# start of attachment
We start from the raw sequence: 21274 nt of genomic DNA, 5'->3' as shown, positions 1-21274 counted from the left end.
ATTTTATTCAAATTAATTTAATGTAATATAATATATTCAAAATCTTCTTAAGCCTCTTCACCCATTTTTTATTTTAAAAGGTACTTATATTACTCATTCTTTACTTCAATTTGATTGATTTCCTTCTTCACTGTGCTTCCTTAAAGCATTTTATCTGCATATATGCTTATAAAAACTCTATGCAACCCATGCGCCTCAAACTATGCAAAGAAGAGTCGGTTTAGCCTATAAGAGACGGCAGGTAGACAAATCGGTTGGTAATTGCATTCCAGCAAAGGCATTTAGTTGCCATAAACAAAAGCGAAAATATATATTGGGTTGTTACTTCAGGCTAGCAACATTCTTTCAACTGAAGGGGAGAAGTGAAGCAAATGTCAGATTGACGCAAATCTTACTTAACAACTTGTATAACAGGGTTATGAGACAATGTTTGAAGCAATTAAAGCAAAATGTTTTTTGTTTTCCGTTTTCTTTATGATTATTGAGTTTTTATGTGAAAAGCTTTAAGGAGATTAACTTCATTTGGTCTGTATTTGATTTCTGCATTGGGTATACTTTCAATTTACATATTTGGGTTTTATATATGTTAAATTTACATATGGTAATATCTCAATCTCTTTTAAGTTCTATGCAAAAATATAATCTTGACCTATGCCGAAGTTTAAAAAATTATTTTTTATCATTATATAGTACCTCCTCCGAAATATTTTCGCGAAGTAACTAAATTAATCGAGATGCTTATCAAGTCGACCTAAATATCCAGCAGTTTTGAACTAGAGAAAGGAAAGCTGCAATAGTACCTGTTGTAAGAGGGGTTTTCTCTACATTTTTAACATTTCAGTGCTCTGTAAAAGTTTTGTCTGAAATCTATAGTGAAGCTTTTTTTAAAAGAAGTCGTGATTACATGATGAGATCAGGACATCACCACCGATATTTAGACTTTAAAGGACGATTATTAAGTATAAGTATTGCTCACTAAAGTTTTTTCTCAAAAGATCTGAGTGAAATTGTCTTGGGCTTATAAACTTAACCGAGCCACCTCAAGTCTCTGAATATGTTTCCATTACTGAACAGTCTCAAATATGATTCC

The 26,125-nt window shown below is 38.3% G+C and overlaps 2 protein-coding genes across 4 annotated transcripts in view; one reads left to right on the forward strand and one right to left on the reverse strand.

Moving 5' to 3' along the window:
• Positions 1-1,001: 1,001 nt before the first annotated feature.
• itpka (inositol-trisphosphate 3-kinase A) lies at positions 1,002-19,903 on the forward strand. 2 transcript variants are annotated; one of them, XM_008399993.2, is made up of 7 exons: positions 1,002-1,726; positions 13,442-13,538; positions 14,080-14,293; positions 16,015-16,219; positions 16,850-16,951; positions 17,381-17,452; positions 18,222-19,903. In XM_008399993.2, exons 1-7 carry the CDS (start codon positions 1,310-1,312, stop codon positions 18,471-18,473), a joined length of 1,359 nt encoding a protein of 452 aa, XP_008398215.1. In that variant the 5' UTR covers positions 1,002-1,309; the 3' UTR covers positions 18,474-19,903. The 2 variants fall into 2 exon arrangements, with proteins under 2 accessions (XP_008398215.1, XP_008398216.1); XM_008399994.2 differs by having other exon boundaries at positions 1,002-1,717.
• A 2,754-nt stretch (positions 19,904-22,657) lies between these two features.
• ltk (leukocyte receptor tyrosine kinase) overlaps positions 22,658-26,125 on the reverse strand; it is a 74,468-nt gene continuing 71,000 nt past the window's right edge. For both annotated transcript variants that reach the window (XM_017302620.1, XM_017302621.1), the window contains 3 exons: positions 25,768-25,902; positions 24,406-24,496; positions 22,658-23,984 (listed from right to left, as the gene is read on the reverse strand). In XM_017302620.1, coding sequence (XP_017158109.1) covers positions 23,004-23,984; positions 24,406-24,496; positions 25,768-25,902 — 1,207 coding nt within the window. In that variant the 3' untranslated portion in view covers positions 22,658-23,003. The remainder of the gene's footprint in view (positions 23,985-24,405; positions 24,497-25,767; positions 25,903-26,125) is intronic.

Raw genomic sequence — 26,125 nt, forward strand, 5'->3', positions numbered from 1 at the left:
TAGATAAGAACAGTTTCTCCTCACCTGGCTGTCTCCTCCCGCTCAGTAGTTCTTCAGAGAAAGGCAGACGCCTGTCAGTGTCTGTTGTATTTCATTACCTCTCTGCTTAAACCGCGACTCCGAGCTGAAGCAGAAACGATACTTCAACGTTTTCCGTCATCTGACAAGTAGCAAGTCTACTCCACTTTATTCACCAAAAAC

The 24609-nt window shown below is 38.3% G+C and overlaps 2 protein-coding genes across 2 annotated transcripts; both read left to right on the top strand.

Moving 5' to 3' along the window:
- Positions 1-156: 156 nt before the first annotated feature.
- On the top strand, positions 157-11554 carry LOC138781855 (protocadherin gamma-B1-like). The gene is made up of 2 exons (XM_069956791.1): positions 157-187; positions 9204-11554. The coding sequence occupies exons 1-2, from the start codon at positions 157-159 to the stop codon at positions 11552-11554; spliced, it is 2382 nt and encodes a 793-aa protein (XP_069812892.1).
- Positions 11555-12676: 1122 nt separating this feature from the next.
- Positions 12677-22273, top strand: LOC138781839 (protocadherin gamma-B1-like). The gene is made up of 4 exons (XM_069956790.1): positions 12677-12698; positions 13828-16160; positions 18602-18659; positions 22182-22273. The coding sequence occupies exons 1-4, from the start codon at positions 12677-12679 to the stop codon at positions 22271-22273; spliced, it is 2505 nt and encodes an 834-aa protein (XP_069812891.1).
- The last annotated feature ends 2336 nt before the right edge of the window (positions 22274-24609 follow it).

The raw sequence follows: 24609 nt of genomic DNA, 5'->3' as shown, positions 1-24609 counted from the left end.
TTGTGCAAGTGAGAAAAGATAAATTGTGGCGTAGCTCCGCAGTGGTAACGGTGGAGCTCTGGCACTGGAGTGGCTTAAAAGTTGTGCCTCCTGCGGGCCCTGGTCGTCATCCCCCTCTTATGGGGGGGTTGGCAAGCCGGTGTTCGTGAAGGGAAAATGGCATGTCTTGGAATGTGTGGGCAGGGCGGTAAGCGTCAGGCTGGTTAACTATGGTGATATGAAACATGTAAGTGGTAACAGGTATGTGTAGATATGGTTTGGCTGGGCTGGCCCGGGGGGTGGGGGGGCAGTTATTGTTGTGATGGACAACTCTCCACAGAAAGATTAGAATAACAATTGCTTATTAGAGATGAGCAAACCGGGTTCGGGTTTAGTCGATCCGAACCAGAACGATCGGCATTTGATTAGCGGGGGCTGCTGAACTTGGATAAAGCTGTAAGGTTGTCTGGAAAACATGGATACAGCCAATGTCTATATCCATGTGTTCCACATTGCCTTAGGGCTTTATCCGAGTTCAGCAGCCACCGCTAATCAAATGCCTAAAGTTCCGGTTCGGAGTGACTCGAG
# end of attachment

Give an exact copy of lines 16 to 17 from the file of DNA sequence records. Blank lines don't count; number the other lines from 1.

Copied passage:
- Positions 12677-22273, top strand: LOC138781839 (protocadherin gamma-B1-like). The gene is made up of 4 exons (XM_069956790.1): positions 12677-12698; positions 13828-16160; positions 18602-18659; positions 22182-22273. The coding sequence occupies exons 1-4, from the start codon at positions 12677-12679 to the stop codon at positions 22271-22273; spliced, it is 2505 nt and encodes an 834-aa protein (XP_069812891.1).
- The last annotated feature ends 2336 nt before the right edge of the window (positions 22274-24609 follow it).